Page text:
Friday, August 10, 2012

Cesium-137 Glows Blue: Could It Explain Blue-Green Glow at Fukushima?

Yesterday morning I noticed a very large, pronounced bluish-green glow at the base of the large crane visible on the Tepco webcam

Later in the day the glow was almost completely gone.

I suspect - hypothesize - it is an artifact of radiation.

I was looking at possible explanations when I came across this very sad account of the Goiânia accident in Brazil in 1987 that occurred when a radiotherapy source was stolen by an unwitting scavenger named Alves.

Alves discovered a glowing blue substance when he pried up the container containing cesium-137:
Goiânia accident. Wikipedia:

[Excerpted] On September 16, Alves succeeded in puncturing the capsule's aperture window with a screwdriver, allowing him to see a deep blue light coming from the tiny opening he had created.[1] He inserted the screwdriver and successfully scooped out some of the glowing substance. 

Thinking it was perhaps a type of gunpowder, he tried to light it, but the powder would not ignite. 

The exact mechanism by which the light was generated was not known at the time the IAEA report was written, though it was thought to be either fluorescence or Cherenkov radiation associated with the absorption of moisture by the source; similar blue light was observed in 1988 at Oak Ridge National Laboratory during the disencapsulation of a 137Cs source.


Prussian blue was used to internally decontaminate many people, although by the time it was applied much of the radioactive material had already migrated from the bloodstream to the muscle tissue, greatly hampering its effectiveness. Urine from victims was treated with ion exchange resin to compact the waste for ease of storage....

Majia here: I had read about Cherenkov radiation previously but did not know that a blue glow is specifically linked to cesium-137.

Here is an interesting excerpt about Cherenkov radiation from Wikipedia's entry on the subject:

Nuclear reactors

Cherenkov radiation in a TRIGA reactor pool

[Excerpted] Cherenkov radiation is used to detect high-energy charged particles. In pool-type nuclear reactors, the intensity of Cherenkov radiation is related to the frequency of the fission events that produce high-energy electrons, and hence is a measure of the intensity of the reaction.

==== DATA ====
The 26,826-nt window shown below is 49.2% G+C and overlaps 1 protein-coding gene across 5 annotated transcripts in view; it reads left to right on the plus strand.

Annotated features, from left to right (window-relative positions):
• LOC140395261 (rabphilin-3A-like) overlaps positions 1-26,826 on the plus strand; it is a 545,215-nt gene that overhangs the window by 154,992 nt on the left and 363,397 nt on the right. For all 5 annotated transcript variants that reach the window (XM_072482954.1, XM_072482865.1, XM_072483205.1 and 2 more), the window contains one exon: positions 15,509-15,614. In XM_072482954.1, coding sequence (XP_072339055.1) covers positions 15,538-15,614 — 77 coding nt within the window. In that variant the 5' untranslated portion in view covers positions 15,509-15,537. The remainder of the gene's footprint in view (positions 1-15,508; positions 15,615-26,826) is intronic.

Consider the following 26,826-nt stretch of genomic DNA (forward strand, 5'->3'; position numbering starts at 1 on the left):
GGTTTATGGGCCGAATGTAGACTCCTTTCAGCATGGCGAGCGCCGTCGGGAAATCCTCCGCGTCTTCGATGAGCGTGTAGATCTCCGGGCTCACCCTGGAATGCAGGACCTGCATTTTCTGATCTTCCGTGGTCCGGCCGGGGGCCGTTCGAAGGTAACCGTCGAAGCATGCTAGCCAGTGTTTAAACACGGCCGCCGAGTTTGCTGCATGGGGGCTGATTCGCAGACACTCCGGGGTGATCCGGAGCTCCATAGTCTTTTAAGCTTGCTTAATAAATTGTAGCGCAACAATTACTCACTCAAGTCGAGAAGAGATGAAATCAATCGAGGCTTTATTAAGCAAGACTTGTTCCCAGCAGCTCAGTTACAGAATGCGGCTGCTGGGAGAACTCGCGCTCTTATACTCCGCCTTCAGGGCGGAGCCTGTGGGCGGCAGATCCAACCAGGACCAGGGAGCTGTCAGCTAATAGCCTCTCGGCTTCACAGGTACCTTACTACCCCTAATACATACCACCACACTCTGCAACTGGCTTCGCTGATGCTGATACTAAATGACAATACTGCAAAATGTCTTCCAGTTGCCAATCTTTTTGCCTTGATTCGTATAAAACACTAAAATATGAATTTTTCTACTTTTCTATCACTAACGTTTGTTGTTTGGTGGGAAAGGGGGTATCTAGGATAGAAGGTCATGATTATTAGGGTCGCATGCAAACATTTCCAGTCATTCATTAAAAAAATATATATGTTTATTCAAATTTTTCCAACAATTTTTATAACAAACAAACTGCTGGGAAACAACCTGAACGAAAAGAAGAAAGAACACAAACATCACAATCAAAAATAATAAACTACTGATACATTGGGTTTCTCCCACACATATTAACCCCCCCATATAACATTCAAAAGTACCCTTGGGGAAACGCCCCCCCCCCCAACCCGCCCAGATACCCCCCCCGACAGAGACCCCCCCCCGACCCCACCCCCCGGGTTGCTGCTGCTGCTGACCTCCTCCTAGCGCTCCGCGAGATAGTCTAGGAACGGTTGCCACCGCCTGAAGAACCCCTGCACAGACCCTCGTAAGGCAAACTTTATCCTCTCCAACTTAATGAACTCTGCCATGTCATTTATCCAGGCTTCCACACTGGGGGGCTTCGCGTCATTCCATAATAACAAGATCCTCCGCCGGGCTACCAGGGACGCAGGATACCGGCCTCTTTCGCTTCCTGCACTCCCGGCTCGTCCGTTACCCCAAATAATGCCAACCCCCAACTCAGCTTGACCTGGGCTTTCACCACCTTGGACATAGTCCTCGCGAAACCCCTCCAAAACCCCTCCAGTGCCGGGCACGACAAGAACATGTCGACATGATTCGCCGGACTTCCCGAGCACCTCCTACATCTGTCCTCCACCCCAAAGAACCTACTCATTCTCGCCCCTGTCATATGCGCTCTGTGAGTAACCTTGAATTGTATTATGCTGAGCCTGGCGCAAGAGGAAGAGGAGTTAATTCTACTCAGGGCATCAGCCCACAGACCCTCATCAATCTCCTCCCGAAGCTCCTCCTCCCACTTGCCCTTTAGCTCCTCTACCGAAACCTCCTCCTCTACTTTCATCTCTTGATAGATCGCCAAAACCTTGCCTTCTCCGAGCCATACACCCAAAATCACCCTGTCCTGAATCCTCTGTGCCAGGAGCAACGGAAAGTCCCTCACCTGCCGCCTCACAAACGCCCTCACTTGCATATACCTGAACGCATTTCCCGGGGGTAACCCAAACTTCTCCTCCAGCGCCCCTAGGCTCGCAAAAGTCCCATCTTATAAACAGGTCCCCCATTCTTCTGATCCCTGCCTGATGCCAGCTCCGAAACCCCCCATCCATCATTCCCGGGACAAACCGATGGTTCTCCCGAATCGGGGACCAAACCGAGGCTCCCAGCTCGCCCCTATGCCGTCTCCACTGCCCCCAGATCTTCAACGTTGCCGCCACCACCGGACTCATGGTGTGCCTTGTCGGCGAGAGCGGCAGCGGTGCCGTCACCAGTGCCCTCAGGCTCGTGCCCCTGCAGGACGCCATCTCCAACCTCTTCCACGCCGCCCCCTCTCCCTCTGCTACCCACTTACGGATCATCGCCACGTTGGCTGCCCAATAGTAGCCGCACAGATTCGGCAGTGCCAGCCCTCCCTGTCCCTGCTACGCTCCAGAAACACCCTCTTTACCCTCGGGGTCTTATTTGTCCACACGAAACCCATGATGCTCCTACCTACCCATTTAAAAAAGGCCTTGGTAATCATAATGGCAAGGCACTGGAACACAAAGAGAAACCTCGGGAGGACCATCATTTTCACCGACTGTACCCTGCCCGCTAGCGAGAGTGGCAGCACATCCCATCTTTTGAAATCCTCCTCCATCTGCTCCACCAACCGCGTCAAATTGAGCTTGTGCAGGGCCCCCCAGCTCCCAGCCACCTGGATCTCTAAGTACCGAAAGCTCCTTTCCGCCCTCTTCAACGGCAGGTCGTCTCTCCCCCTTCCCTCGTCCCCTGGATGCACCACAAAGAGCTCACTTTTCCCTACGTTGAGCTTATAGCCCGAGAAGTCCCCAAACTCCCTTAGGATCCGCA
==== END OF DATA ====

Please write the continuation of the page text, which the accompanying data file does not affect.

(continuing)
Similarly, Cherenkov radiation is used to characterize the remaining radioactivity of spent fuel rods....

Majia here: I'm speculating that what I saw was Cherenkov radiation from Cesium-137 at Fukushima. However, this is just speculation as I have no way of testing my hypothesis.

1 comment:

  1. The Goiana incident shows how dangerous it can be for folks to be exposed to radioactive material.

    The total amount of material was 100 grams or about 3.5 ounces of material.

    It killed 3 adults and 1 child immediately. It caused them to tear down several homes, and 100,000 people were tested for poisoning and 250 some were found to have radiation.

    So Majia - a few days ago I said I'd argued with folks over and over again on what happened to Unit 3. I noticed that Terrahertz had posted a new "analysis" of what happened on the web.

    My problem with it is he get's nearly everything wrong and concludes - again - that it was an SFP explosion. One of his main reasons he says that the core could not eject is that there's no hole in the #3 roof structure. I told him there was, he just wasn't looking in the right place.

    I decided that everyone did not have access to the picture of the hole, so I thought I would refer you to it as well as the folks at SKF. Someone created this an posted it early on, but it was immediately attacked and removed - I saved a copy, and I present it to you here now: